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The Lancet article, a case-series of n=12, that ignited the controversy over MMR vaccines and autism. It had been retracted by the journal and most of the authors


Joint attention refers to a series of skills that involve sharing of interest or focus on a particular object between a parent and a child. Some important examples of joint attention include:

  • protoimperative pointing or pointing to a desired object out of reach with the intent to get it (e.g., Mommy, I want that! <looking AND pointing to a toy>)
  • protodeclarative pointing or pointing to express or share an interest in in an object without the need to get it (e.g. Mommy, look there, a red bird! <looking AND pointing at a bird>)
  • gaze monitoring is noticing that a parent is looking at something and looking there too.


  • Prevalence of autism spectrum disorders (ASDs) is roughly 1 in 100 (63-116 per 10,000).
  • The Autism and Developmental Disabilities Monitoring (ADDM) Network estimates the prevalence of ASD in American 8-year-olds to be 1 in 68. (survey year 2010)
    • this was a significant increase compared to 2002 surveillance year (prevalence 1 in 150) with greatest increase among Hispanic children, non-Hispanic black children.
    • the proportion of children with ASD and co-occurring intellectual disability has steadily decreased from 47% in 2002, to 41% in 2006, to 31% in 2010.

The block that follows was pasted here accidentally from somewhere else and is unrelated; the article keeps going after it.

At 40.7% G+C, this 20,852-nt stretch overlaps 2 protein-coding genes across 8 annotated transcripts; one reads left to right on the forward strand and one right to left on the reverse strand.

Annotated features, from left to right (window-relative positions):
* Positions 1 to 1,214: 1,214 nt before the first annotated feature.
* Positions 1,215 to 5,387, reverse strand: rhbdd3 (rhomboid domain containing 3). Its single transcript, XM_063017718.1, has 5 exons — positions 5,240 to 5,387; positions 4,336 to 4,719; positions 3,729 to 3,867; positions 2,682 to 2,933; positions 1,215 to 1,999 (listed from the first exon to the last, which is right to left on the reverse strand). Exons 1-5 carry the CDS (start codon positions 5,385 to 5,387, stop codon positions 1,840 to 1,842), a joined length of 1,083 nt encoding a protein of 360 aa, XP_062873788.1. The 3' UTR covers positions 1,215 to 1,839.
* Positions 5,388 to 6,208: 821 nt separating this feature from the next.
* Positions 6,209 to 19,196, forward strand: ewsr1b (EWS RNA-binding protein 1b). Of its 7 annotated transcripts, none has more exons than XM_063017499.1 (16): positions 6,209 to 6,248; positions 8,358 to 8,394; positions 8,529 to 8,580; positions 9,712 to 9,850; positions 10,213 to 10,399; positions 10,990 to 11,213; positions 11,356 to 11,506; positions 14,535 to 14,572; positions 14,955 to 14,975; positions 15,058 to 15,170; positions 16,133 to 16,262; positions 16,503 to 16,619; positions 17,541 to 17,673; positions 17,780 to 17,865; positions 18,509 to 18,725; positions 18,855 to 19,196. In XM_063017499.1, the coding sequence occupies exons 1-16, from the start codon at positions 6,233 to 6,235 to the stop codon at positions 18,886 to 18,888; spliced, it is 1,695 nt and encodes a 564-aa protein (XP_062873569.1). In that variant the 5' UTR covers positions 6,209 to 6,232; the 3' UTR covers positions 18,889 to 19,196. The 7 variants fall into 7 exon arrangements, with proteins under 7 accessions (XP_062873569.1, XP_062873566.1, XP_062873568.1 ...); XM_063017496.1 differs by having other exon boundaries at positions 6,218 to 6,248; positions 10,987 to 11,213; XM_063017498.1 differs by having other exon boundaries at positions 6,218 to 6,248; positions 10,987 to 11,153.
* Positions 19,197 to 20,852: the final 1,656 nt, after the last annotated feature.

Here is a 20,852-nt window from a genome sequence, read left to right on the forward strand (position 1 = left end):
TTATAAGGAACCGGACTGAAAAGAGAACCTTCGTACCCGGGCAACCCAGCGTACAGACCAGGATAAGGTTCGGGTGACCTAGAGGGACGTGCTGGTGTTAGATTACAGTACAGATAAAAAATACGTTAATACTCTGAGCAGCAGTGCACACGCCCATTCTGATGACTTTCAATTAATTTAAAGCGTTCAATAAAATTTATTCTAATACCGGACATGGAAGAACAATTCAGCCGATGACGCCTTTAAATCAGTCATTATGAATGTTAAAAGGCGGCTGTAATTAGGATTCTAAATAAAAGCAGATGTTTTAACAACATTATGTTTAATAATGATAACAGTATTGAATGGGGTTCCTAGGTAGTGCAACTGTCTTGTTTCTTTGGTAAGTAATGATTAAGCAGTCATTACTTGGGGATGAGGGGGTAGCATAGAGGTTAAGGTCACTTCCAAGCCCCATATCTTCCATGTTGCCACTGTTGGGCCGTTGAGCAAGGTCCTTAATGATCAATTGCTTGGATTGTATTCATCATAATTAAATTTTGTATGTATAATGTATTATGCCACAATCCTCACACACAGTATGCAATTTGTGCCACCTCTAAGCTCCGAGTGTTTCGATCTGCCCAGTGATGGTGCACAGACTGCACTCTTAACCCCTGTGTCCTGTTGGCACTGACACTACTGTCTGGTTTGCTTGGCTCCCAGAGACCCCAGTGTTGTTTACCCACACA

• Epilepsy has long been associated with autism, but estimates of prevalence of seizure disorder vary from 5% to 44%.
  • Associated conditions include tuberous sclerosis (2% of ASD patients), 15q deletions or duplications (2-3%), Fragile X syndrome, fetal alscohol syndrome, and Rett syndrome.

Risk Factors

Established risk factors

  • Valproate therapy during pregnancy or related folic acid deficiency
  • Taking SSRI's during pregnancy and up to 3 months before conception (up to 1 year before delivery) doubles the risk of ASD in the offspring;
    • risk is even higher (adjusted OR=3.8) if the expecting mother is taking SSRIs during the first trimester. (1)
  • Advanced maternal age is associated with increased risk in autism (SandinS, JAACAP 2012)
    • In this metaanalysis of 16 studies, relative risk (RR) of having a child with ASD was decreased (0.76) in younger women (<20 y.o. vs. 25-29) and increased (RR=1.31) in women >35y.o.
  • Advanced paternal age is likewise a risk factor.